MOOSIC — A struggle with the tarp ultimately forced the suspension of Sunday’s next-to-last game of the season for the Scranton/Wilkes-Barre RailRiders.
But for Danny Burawa, a return to Triple-A proved no trouble at all.
Recalled from Double-A Trenton earlier Sunday morning, Burawa struck six of the nine batters he faced during a dominant relief performance that helped the RailRiders forge a 1-1 tie with Lehigh Valley.
“It’s great to be back,” Burawa said.
The RailRiders found it was great to have him in a game that will be continued at 11:30 a.m. today at PNC Field, before the RailRiders finish their year against Lehigh Valley with a seven-inning game afterward.
Scranton/Wilkes-Barre’s patchwork pitching plan included three relievers who made the next-to-last game of the 2014 season a real battle. The teams were tied 1-1 in the bottom of the eighth inning, but Carmen Angelini smoked a leadoff single in the frame and speedy Antoan Richardson pinch-ran for him when the skies opened up with hard rain at PNC Field.
That’s when things became interesting.
The RailRiders grounds crew couldn’t pull the tarp beyond the edge of the infield because, according to RailRiders president and general manager Rob Crain, the rain came down so heavily and so quickly that the crew members didn’t have time to react - or the strength to extend the tarp to its full capacity.
As a result, only the left side of the infield was protected from the downpour - while the whole right side of the infield turned into an unplayable puddle.
When the downpour subsided shortly afterward, the rest of the field was primed nicely for play. But after a delay that lasted longer than 1 hour, 20 minutes, umpires decided that left side of the infield wouldn’t be ready anytime soon and suspended the game until today.
“That was different,” Burawa said. “I saw something just like that (on television) in the major leagues a couple days ago in Chicago, where the tarp got so heavy it wasn’t able to move. So I think there’s a little precedent for it. But it’s definitely the first time I ever saw it in person.”
What the RailRiders saw from Burawa was a renewed confidence and unbridled aggression.
He followed three scoreless innings from relief pitcher Diego Moreno at the start with 2 2/3 dominant innings of his own, flashing the potential Burawa showed for the RailRiders in spurts earlier this season before he was sent to Trenton on July 27.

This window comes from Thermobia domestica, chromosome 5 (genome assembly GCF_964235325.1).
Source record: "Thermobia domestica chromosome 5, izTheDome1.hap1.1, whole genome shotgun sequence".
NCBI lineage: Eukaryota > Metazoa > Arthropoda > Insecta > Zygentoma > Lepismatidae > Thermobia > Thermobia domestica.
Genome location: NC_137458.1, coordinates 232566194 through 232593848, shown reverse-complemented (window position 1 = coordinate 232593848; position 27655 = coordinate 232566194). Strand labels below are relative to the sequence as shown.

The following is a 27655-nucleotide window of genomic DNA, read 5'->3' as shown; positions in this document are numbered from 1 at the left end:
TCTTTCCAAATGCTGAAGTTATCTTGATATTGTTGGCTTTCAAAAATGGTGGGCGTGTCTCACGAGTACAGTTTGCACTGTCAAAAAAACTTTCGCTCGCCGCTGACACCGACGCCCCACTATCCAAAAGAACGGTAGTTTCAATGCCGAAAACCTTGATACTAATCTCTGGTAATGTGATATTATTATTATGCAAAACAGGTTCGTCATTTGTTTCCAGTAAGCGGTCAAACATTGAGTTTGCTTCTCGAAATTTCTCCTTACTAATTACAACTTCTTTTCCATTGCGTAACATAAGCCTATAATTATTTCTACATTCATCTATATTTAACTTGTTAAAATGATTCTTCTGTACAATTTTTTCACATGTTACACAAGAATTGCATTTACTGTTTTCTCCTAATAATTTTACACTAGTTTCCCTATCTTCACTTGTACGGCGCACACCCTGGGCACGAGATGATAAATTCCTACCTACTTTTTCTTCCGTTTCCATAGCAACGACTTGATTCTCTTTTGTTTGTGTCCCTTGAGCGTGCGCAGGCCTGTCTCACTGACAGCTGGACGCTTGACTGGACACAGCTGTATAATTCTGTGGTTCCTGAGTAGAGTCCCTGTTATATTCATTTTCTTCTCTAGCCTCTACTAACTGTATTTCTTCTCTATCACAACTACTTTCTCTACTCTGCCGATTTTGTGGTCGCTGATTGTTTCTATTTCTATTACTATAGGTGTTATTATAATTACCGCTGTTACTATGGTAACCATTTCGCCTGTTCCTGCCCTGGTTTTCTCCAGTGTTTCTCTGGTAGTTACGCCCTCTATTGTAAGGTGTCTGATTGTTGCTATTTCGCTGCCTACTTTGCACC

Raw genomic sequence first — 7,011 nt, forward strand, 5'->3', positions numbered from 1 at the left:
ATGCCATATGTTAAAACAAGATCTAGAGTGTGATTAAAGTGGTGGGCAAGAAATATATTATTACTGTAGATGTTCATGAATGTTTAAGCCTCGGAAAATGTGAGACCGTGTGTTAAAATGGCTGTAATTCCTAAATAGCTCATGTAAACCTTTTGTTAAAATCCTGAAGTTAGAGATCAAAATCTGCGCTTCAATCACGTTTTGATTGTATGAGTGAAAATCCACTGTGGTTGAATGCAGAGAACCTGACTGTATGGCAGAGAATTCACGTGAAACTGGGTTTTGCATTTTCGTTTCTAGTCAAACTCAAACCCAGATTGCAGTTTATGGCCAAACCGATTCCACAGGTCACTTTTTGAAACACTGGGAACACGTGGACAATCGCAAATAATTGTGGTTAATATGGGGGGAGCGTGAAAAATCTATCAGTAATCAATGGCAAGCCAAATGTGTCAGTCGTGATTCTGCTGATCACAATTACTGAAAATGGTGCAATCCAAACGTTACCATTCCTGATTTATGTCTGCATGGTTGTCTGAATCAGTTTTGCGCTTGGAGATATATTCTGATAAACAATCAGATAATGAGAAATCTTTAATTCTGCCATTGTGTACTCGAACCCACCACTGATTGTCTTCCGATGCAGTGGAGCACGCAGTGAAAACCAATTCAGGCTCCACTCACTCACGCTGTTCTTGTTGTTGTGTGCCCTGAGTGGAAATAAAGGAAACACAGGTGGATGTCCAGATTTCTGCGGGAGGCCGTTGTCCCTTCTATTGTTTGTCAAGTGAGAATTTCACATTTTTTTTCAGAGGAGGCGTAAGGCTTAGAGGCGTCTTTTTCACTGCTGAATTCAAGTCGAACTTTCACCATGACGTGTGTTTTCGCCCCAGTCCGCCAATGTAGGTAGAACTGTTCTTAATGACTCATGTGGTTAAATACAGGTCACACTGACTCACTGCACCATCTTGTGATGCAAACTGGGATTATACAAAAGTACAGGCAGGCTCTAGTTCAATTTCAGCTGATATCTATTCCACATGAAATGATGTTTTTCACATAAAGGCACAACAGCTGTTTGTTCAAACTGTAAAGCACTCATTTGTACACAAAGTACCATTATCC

“When I got sent down to Trenton, I pouted for a day,” Burawa said, “and then decided to get to work. I feel way better. I went down there and improved everything they wanted me to improve.”
It showed Sunday.
Burawa struck out the side upon entering the game to open the fourth inning, allowing a double to Cam Perkins in the frame as the only hit he surrendered on the day. After that, Burawa retired the final six hitters he faced, including four by strikeout.
“Just being aggressive, throwing my fastball and my slider,” Burawa said.
His effort was part of a pitching gem by both sides until the rain hit.
Hits were tough to come by for the RailRiders against IronPigs starter Sean O’Sullivan, who only allowed four during seven innings.
But one was an impressive home run by RailRiders cleanup man Kyle Roller, who walloped a shot behind the second (retaining) wall and onto the grassy hill in dead center field to give Scranton/Wilkes-Barre a 1-0 lead to start the second inning.
That looked as if it’d hold up, until IronPigs No. 9 hitter Tyler Henson drove a home run over the right-center field wall in the top of the eighth inning to tie things at 1-1.
“Everybody’s still playing for something,” Burawa said of the pitching battle between the two teams the bottom of the International League North Division. “Everybody’s trying to make a good last impression.”